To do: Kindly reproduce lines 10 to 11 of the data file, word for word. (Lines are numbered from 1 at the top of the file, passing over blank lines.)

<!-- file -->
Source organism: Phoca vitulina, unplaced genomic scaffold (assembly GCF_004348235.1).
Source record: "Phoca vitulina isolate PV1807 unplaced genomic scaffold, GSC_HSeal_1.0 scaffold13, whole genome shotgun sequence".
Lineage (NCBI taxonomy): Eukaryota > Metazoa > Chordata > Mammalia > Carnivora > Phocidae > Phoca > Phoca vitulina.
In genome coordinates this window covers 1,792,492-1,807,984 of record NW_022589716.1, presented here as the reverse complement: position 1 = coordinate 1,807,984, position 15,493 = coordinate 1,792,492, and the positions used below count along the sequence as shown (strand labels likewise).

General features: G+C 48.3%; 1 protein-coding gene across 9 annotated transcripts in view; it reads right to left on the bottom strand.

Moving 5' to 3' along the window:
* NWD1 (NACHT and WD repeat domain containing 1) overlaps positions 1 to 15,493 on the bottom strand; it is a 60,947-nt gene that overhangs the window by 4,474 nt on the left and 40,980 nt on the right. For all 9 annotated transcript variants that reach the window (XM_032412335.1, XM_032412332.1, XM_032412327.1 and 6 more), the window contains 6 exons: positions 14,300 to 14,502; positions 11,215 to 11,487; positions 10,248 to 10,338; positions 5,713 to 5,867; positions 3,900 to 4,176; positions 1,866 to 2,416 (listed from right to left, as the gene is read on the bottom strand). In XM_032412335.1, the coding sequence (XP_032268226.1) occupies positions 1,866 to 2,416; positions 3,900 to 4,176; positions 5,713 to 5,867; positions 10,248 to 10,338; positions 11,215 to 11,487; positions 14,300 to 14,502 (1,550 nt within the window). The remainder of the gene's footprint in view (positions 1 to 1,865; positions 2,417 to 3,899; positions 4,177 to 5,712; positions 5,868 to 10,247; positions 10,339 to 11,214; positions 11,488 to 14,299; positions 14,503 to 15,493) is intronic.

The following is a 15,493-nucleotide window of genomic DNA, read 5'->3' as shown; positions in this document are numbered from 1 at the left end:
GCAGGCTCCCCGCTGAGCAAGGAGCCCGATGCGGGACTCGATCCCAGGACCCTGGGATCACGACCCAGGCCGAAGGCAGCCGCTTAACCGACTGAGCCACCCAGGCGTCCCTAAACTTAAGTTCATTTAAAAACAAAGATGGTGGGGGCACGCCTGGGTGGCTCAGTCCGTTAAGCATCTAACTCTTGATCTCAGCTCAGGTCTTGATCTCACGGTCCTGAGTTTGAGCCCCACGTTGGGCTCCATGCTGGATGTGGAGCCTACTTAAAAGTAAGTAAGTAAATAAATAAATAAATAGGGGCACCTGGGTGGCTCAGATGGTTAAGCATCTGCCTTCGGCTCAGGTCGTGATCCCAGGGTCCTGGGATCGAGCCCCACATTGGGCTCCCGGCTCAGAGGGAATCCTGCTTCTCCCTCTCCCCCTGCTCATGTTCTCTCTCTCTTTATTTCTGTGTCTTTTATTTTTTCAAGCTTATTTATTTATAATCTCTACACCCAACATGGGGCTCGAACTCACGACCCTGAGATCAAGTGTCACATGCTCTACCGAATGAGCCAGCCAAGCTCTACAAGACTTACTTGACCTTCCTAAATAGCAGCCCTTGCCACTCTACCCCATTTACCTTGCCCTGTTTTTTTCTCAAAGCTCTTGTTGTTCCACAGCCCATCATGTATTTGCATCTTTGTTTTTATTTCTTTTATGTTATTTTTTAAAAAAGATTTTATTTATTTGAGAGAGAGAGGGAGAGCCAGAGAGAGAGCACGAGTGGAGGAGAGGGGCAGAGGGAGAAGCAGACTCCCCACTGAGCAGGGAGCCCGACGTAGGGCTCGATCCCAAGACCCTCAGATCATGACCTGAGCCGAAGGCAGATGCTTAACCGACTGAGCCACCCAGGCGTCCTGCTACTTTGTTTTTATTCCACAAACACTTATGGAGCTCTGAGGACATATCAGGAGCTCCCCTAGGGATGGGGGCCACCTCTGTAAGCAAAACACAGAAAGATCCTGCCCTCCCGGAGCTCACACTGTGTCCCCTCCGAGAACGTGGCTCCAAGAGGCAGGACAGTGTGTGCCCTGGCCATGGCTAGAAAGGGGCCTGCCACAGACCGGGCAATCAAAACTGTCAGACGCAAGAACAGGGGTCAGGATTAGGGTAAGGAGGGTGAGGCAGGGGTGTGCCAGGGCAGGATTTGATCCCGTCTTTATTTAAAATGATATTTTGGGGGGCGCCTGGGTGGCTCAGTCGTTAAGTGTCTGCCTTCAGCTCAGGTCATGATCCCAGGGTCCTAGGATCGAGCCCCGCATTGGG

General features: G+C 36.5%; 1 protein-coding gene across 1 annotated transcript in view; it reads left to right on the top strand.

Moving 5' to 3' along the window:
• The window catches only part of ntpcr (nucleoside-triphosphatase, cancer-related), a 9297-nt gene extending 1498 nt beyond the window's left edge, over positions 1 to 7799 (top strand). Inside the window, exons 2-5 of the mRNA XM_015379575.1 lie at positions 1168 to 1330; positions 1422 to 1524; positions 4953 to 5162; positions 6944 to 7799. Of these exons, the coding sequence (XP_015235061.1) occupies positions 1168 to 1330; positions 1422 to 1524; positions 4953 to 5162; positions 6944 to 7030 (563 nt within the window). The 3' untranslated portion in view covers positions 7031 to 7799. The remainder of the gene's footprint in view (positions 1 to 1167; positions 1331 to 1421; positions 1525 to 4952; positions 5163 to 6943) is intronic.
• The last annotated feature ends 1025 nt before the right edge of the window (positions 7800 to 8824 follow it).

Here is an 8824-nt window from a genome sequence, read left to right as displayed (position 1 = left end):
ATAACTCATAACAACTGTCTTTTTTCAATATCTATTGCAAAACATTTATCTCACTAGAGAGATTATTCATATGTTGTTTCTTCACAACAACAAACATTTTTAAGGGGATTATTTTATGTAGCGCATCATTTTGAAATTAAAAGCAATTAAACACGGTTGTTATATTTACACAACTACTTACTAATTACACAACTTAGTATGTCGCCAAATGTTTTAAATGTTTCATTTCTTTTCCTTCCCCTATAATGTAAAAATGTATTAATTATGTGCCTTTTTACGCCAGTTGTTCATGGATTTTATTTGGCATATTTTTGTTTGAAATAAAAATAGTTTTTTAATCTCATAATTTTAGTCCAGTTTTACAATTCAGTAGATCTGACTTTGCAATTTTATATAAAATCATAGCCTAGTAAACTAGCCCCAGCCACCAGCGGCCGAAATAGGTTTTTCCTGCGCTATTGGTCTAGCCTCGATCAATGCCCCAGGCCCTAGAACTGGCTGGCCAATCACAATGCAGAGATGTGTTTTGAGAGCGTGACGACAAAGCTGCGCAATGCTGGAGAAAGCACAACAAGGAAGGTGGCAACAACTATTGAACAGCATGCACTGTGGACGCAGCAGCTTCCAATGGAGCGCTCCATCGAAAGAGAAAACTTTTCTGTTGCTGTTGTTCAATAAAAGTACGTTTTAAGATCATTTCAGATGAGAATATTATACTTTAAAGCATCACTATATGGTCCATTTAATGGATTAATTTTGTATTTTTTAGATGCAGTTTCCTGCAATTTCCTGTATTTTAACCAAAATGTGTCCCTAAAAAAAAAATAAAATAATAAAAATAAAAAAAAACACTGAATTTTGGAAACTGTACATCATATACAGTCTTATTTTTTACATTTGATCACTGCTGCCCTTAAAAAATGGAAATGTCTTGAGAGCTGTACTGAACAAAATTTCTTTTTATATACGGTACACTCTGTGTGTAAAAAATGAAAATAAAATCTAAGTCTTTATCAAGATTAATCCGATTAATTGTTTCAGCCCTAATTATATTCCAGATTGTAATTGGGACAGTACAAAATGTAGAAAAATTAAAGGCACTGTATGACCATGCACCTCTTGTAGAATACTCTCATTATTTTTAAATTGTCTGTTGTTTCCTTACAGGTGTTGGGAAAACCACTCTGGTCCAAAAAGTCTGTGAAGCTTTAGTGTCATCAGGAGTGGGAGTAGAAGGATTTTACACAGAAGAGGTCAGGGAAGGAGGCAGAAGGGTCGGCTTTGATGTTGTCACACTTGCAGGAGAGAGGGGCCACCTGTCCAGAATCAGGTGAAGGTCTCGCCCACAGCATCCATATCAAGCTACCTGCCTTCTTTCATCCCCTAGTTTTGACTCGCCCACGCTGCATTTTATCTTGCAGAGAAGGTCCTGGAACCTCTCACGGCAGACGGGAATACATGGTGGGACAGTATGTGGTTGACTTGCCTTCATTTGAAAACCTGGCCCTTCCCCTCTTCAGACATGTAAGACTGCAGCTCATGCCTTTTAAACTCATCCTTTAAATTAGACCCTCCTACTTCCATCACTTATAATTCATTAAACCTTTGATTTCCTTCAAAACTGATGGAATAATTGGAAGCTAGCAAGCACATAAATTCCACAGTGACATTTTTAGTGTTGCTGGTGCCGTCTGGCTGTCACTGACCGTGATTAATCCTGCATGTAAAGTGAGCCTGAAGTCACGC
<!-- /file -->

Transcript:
General features: G+C 36.5%; 1 protein-coding gene across 1 annotated transcript in view; it reads left to right on the top strand.

Moving 5' to 3' along the window: